Cheryl was born in Newcastle upon Tyne on 30 June 1983 and rose to fame on the TV talent show Pop Stars the Rivals where she won a place in the band Girls Aloud. After a series of Top Ten hits, Cheryl joined the judging panel on the X-Factor programme and launched her solo career. Since then, she has become the first British female to have five solo number ones singles in the UK.
Born as Cheryl Ann Tweedy she was her mother's fourth child out of five - though she is the eldest of the two children that Joan Callaghan had with Garry Tweedy. Joan had previously been married and had three children from this relationship whom Garry took on when he and Joan got together. Though Joan and Garry never married they were together for more than a decade before, when Cheryl was eleven years old, they also separated.
Cheryl's parental line is from Tyneside. We can see, from the death records on TheGenealogist, that her grandfather, Brian Tweedy, had died in 1980 three years before she was born. Brian was still a relatively young man in his thirties when he died and Cheryl's dad, Garry, was just 17 at the time. Moving back up the line, we can find that her great grandfather William and great grandmother Nora Kelso had married in 1939 and they appear in the marriage records on TheGenealogist.
Research shows that there were, not surprisingly, a number of coal miners in Cheryl's family. Tracing further back in the Kelso branch, however, reveals several mariners: Cheryl's 4 x great grandfather John Wood Laing – who married Caroline from landlocked Leicestershire – and his brother James. Cheryl admitted to researchers that she dislikes the sea, but she's fascinated by the Laings.
"So there's James Laing, mariner; John Wood Laing, mariner; his wife Caroline; and then the father of those is also a mariner. Two generations (of mariners). I didn't see that coming at all. Not at all. Coalminers, yeah, maybe. I really love that idea about mariners. It's interesting (about my sea heritage) because I hate the sea. I've always been afraid of it. I used to have really bad dreams when I was little about drowning in the sea, being an old woman with a headscarf on and I was the old woman. Isn't that weird?"
Cheryl was astonished to find the 1845 mariner's ticket in the archives of Newcastle's Discovery Museum for her ancestor John Wood Laing. This document reveals that his birth year was 1826 so making him just 19 when he went to sea for a living.
The archives also have a copy of a remarkable photograph of Cheryl's 4 x great grandparents that Cheryl is shown on her visit. It is unusually relaxed and seems affectionate in the way it is posed with John resting his hand on his wife's shoulder and Caroline touches his thigh.
"You just get a real sense they were crazy about each other" said Cheryl.
The programme sees Cheryl heading to North Shields at the mouth of the River Tyne, where John and Caroline lived and worked in the early 1850s. Cheryl's 4 x great grandparents were a young couple living in the crowded "low town" where they would have been in amongst the unsavoury side of port life. Being the wife of a man who was working away at sea much of the time would mean women, like Caroline, had to be strong. We can see that at census time, in 1851, Caroline (misspelled as Cariline) was recorded at 2 Gibson Bank. This was a property with multiple occupiers and there is no sign of John as it just Caroline, her daughter and her visiting 19 year old sister.
Following the track of John Laing's career at sea, research shows that his conduct and sobriety were judged by his superiors to be very good. Regrettably this was not the case for his younger brother, James Laing, who went to sea as a ship's carpenter. On a voyage to the Far East he went AWOL and was put in irons for his misdemeanor. On being caught he then struck the ship's mate and called him "a bloody snot." Learning about this Cheryl said:
"James was quite an intriguing character. And obviously he liked a bit of the naughty side. When we were younger, if you know, a friend or a family member got into trouble, you'd say 'you little toe-rag', so James to me seems to be that member of the family. I kind of like him. I've got a little bit of a soft spot for him"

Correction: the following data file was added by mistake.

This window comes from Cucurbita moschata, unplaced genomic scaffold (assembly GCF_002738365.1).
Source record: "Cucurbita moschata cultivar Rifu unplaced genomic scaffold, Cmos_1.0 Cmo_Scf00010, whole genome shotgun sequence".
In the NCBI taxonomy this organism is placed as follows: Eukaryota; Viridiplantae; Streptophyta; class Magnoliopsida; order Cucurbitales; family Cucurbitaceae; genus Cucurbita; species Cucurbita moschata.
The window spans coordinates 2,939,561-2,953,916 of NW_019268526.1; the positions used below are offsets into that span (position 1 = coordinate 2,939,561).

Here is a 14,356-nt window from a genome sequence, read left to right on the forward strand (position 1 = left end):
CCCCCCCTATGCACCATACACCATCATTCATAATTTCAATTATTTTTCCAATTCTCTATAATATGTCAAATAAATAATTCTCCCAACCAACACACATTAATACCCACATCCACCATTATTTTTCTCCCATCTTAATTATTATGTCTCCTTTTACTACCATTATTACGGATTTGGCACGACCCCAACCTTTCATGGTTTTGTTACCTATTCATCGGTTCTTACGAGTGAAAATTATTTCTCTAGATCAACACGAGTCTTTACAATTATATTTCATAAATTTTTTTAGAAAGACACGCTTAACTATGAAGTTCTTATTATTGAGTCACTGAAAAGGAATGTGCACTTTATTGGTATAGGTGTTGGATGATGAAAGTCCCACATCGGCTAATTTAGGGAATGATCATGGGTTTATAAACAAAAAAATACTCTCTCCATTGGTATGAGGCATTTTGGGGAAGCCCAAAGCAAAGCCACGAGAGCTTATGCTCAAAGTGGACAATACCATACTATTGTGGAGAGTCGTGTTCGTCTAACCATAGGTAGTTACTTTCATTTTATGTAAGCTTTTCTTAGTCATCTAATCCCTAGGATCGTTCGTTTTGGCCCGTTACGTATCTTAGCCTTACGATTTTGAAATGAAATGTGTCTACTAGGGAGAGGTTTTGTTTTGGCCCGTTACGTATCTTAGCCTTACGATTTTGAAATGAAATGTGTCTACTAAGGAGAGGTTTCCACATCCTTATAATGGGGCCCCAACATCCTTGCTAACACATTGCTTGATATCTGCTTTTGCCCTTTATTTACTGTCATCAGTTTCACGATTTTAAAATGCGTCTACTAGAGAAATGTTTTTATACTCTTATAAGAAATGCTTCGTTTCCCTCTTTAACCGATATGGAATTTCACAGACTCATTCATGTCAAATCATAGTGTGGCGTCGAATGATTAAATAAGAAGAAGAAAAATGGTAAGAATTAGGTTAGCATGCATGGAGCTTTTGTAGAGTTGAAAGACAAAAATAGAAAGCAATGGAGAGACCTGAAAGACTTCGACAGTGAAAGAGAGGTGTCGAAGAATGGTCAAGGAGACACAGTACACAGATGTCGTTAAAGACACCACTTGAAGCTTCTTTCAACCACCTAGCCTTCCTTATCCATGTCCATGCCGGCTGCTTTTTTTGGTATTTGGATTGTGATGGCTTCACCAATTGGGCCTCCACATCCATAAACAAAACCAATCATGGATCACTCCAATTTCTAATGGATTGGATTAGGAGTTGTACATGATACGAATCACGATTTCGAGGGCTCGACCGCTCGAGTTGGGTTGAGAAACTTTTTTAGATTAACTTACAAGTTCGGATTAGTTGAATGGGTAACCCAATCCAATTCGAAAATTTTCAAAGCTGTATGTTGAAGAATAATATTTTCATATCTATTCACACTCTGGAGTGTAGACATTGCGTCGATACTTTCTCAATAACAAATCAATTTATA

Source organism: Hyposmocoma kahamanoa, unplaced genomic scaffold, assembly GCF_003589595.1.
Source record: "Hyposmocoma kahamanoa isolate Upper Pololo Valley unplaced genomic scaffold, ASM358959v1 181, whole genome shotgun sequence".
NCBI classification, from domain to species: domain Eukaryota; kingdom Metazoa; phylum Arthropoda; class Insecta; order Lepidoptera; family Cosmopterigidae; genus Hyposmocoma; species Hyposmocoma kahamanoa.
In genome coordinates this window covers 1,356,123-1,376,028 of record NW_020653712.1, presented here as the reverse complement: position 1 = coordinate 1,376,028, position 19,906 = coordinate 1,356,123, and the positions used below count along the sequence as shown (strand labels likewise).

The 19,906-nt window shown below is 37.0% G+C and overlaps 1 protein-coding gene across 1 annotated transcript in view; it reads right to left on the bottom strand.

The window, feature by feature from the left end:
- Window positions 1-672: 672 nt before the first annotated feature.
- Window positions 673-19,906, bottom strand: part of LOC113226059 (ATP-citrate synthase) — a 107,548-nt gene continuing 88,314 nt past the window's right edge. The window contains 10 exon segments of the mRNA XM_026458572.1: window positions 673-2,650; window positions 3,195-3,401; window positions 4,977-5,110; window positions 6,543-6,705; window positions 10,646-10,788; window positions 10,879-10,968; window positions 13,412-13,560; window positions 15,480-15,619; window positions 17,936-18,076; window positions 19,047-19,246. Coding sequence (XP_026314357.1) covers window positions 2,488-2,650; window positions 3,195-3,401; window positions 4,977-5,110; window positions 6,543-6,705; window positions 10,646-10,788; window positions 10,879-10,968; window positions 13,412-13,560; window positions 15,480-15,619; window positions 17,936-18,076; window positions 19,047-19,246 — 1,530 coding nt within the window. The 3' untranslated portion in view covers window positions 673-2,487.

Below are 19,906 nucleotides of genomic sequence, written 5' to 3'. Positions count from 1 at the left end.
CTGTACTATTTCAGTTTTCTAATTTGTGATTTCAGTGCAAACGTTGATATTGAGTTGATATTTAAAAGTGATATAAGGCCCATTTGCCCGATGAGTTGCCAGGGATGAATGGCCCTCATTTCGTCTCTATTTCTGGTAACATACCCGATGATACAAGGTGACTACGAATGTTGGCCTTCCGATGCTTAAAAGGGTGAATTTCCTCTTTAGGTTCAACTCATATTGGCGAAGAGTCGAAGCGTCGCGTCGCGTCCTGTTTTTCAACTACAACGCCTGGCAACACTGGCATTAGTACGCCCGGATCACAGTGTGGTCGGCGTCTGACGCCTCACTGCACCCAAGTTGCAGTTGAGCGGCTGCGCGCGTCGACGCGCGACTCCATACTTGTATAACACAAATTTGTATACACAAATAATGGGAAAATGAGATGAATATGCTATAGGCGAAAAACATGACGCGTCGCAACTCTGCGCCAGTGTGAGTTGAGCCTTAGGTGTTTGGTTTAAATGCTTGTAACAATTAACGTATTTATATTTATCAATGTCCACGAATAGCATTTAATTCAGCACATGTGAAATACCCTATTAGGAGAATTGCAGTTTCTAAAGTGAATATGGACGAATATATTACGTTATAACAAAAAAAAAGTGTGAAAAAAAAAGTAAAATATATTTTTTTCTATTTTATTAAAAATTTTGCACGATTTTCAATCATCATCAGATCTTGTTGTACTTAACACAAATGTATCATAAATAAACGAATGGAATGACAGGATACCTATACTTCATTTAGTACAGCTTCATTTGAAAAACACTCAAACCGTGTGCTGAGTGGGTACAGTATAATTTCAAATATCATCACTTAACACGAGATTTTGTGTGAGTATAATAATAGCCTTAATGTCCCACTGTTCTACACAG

In contrast, to his wayward brother, Cheryl's 4 x great grandfather John rose to the rank of master mariner and so became a merchant ship's captain. The family climbed the social ladder thanks to this promotion and moved house into North Shields' salubrious "high town".
"When I first started off researching about John Wood, I was finding out that he, you know, that he lived in a poor area and he wasn't really in a good, good way for his wife and having a young baby, so I was a bit concerned about that and what happened thereafter. And to find out that actually it improved is such an amazing thing to, to witness and to discover. And I feel like in a way that's kind of what happened with me, so I relate to the fact that you have to work, you know, hard work pays off."
In August 1857 John set sail for Quebec on his ship La Belle. As Master he had picked his own crew and Cheryl is not surprised to see that John's younger brother James was on the list.
"It's just typical Geordie mentality to always keep your family involved. I'm sure any other master wouldn't have wanted James aboard given his previous, but I guess that John could have kept James in check... and he'd have liked to give him another opportunity and chance to earn some money, I suppose. And that's very typical still now with the Geordie mentality."
Tragedy struck the La Belle during her return journey from Quebec - she was last seen on the St. Lawrence River in November of 1857. Lost at sea in the icy waters, Cheryl's 4 x great grandfather, his brother James, and all of his crew were presumed to have drowned. The records show that John and Caroline's son was born in 1858 and so Caroline Laing had fallen pregnant just before John sailed for Quebec. Sadly John would never meet their son, Cheryl's 3 x great grandfather John Wood Laing Jr. The census of 1861 reveals the repercussions of her husband's death for Caroline Laing. She was now listed as a charwoman – a dramatic fall in circumstance from the wife of a ship's captain.
Turning to research Cheryl's maternal line and we find that her grandmother, Olga, had a twin sister called Rene. The twin's mother, Cheryl's great grandmother, was called Edith Annie and Cheryl's mother Joan believed that the twins had a number of other siblings, who could have been adopted. Joan never knew her grandfather and from the information on the girl's marriage certificates Cheryl discovers that her great grandfather's name had been Joseph Wilson Ridley. These records show that his death occurred before 1952, prior to either of his daughters getting married.